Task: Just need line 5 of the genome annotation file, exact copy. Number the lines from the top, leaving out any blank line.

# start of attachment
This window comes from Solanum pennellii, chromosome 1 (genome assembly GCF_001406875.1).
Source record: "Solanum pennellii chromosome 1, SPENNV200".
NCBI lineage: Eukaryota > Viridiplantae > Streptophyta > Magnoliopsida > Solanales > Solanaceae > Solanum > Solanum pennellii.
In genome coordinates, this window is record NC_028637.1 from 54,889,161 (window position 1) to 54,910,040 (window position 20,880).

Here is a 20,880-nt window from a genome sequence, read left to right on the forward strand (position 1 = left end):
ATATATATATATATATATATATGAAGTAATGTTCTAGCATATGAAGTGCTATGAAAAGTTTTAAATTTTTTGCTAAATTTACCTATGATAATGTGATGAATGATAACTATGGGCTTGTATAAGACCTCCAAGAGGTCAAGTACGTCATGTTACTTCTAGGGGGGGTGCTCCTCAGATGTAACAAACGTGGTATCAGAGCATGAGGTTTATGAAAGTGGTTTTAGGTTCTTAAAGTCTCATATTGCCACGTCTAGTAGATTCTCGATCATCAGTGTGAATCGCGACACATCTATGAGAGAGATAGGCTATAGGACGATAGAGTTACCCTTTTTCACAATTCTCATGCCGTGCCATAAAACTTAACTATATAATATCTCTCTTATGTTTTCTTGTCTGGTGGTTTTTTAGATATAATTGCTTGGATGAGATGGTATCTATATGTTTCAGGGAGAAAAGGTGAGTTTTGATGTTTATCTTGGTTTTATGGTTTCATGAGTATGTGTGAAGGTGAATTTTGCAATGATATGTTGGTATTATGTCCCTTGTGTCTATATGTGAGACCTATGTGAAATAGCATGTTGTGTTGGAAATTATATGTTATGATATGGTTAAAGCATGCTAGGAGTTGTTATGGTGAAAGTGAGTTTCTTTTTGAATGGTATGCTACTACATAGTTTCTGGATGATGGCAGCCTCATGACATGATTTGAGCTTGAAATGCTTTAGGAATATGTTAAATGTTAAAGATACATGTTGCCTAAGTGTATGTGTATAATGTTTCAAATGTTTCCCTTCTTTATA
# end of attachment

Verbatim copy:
Here is a 20,880-nt window from a genome sequence, read left to right on the forward strand (position 1 = left end):